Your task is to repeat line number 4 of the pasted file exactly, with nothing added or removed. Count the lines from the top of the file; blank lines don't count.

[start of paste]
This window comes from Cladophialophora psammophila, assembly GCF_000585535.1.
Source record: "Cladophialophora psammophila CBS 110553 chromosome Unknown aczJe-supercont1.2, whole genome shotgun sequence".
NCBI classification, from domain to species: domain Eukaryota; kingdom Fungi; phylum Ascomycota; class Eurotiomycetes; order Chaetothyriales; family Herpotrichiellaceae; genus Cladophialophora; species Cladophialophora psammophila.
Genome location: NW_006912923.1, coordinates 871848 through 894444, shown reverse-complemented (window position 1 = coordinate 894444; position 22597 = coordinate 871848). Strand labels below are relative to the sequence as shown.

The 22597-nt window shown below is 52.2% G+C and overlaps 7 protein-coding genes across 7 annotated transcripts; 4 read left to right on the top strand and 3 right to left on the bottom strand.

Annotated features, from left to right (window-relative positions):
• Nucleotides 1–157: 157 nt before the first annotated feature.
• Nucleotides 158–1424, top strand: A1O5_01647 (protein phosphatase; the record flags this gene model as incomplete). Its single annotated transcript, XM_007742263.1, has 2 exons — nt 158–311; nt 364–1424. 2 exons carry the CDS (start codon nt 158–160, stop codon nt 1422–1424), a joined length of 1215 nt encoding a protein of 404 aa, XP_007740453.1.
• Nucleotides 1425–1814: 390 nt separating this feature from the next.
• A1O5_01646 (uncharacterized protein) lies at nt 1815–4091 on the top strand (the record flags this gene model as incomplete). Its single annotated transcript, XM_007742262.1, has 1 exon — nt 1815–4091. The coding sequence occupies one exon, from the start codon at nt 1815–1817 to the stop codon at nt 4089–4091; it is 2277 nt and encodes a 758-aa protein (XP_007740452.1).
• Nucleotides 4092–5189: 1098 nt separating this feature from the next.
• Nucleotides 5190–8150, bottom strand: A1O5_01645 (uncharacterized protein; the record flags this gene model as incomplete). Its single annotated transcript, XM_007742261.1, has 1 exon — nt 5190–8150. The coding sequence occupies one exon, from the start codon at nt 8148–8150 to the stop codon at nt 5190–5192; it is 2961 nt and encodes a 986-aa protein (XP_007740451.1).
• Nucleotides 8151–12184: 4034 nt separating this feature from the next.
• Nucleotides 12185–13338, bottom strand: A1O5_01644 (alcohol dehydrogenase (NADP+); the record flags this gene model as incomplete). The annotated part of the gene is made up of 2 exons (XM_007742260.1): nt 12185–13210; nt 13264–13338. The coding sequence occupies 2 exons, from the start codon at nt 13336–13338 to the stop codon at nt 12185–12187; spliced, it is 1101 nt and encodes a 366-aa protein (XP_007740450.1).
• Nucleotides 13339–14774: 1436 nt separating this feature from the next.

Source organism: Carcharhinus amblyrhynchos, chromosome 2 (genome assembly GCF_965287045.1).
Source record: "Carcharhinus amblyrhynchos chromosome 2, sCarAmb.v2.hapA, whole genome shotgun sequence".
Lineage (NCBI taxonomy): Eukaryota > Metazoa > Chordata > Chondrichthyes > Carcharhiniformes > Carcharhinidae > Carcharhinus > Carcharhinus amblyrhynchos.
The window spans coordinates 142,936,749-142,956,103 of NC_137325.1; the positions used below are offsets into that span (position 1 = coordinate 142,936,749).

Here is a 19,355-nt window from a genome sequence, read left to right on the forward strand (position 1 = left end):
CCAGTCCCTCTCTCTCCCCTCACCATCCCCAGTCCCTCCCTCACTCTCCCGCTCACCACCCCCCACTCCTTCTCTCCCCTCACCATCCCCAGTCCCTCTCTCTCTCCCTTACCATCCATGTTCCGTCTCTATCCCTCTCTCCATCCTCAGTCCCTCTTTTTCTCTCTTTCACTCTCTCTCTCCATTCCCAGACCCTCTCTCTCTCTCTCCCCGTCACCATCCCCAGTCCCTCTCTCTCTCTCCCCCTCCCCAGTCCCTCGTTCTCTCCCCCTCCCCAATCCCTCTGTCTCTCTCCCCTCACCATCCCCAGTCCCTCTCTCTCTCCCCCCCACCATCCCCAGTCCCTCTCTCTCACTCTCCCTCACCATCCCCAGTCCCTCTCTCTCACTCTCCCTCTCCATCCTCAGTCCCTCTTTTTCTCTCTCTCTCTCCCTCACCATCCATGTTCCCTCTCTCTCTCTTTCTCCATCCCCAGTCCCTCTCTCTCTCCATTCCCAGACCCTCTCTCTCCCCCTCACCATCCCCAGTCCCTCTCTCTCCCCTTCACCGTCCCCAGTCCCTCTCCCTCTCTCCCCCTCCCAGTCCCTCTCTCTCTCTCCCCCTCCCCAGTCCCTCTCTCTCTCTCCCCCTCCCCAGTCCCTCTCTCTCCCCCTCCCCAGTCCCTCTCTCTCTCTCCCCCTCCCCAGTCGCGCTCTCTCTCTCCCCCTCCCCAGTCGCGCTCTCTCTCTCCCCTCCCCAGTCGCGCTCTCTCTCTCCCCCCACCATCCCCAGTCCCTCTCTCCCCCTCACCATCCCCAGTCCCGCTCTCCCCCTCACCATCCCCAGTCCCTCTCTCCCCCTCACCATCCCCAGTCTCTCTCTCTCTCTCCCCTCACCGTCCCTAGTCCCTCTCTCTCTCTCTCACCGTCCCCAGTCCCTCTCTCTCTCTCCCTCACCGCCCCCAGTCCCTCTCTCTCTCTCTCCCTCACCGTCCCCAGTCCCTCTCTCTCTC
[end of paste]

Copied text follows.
Genome location: NW_006912923.1, coordinates 871848 through 894444, shown reverse-complemented (window position 1 = coordinate 894444; position 22597 = coordinate 871848). Strand labels below are relative to the sequence as shown.